Credit and Insurance for Human Capital Investments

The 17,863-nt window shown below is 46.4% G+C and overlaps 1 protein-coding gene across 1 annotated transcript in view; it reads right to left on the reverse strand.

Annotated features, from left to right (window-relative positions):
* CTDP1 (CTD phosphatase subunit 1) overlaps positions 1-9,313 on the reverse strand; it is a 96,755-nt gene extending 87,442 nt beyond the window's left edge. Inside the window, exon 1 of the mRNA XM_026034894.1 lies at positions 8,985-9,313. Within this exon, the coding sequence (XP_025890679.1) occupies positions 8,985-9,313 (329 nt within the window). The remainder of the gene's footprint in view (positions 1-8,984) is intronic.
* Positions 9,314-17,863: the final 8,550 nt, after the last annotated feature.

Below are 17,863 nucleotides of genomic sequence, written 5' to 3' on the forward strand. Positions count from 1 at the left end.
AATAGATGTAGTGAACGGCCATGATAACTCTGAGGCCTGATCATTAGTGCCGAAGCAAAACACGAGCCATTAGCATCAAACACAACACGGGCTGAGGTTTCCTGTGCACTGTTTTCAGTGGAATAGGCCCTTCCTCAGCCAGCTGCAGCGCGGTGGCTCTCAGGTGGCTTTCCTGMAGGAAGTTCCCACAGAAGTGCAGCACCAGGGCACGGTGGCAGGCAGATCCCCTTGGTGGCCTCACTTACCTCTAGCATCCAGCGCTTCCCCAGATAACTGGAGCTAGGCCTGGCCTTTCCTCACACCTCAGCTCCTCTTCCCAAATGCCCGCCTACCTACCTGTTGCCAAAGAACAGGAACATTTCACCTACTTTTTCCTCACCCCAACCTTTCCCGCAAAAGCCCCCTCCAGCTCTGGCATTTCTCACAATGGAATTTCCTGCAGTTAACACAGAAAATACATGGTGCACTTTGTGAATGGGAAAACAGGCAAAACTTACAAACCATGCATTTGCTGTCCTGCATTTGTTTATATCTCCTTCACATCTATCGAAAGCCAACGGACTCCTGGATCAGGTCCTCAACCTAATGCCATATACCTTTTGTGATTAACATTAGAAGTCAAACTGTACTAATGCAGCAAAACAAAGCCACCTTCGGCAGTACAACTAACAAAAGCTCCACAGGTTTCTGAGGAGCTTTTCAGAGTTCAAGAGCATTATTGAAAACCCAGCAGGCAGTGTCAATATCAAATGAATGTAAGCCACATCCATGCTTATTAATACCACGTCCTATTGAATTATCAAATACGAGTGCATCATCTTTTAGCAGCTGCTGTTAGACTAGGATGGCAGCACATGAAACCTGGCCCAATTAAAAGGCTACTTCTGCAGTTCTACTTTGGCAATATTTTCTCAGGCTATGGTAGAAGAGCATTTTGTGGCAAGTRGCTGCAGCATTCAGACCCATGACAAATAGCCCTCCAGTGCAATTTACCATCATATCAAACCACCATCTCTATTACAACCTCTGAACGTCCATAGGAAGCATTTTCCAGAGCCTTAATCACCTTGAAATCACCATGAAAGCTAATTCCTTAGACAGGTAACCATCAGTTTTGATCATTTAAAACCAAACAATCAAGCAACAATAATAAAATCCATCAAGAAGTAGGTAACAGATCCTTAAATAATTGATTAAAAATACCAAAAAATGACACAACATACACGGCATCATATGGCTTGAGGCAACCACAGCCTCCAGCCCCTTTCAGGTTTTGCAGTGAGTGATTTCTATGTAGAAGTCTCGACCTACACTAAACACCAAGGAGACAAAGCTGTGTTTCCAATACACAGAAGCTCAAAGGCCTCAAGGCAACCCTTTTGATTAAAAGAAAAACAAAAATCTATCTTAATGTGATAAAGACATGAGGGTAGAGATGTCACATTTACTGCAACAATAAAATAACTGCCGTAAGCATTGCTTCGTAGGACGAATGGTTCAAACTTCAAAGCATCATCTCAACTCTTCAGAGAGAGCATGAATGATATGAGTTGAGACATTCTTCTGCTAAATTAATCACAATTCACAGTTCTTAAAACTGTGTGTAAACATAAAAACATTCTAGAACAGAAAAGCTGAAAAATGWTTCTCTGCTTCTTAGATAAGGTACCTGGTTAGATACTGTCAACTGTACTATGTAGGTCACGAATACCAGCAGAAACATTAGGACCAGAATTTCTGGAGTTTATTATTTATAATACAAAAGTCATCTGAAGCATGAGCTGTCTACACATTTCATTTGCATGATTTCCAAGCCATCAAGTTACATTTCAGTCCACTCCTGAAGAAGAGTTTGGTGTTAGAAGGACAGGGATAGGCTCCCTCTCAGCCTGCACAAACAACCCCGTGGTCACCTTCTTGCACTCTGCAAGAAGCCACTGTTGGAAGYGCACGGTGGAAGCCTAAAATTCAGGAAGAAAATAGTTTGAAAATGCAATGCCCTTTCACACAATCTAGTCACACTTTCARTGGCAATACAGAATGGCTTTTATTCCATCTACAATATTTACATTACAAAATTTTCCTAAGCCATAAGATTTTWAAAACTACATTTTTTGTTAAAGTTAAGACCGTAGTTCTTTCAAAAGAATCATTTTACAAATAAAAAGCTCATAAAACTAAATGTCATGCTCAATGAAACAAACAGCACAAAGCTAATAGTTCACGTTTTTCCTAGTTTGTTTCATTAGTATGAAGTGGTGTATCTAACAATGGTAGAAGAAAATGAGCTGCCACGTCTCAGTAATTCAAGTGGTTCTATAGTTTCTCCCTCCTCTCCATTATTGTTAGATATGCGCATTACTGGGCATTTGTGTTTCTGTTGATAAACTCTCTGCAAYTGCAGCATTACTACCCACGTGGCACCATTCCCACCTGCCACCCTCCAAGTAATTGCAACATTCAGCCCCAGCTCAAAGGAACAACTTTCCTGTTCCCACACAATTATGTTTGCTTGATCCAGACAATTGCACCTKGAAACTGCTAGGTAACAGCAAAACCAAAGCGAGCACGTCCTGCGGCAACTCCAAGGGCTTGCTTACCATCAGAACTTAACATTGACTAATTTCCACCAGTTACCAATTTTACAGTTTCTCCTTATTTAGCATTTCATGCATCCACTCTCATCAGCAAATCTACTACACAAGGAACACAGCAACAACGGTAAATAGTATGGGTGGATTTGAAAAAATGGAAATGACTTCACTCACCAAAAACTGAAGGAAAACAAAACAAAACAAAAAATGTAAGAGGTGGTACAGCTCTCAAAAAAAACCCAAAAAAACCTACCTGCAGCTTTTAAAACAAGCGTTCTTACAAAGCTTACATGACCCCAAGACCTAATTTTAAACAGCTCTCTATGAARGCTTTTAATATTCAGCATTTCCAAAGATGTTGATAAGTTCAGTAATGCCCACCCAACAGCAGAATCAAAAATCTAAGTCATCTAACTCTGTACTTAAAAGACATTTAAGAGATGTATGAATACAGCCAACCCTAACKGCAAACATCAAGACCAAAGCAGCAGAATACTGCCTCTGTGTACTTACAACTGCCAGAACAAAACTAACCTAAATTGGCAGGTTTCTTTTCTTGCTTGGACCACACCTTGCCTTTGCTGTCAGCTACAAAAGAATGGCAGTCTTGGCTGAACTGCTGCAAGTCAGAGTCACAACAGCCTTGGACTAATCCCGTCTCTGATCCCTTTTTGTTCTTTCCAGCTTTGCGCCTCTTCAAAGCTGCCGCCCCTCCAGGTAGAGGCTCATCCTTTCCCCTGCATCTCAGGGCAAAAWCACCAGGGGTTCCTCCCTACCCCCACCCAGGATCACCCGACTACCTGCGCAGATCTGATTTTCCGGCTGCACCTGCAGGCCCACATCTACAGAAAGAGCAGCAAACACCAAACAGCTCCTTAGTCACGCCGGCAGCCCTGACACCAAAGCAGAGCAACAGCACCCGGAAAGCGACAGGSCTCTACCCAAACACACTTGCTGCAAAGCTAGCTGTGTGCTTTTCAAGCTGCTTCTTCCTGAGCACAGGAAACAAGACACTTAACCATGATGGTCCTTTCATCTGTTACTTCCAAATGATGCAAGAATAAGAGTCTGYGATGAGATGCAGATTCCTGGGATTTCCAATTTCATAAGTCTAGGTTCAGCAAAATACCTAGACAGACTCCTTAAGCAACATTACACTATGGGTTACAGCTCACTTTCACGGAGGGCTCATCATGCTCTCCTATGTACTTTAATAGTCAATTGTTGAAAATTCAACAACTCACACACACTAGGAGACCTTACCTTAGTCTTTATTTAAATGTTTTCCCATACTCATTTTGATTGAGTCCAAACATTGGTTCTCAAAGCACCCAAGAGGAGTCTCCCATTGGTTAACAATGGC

Student loan debt in the US stands at roughly $1 trillion, exceeding credit card debt. In recent years, private lending for undergraduates has skyrocketed to account for roughly 20% of all student loan dollars disbursed. At the same time, youth from low-income families are significantly less likely to attend college relative to their higher-income counterparts. This paper examines the nature of credit for education in the presence of uncertainty and problems of limited commitment by borrowers, moral hazard, and adverse selection. Efficient lending contracts, combined with insurance against adverse labor market outcomes, are considered in a variety of economic environments. We examine the importance of different incentive problems in US data to aid in the design of improved credit and insurance for human capital investment.
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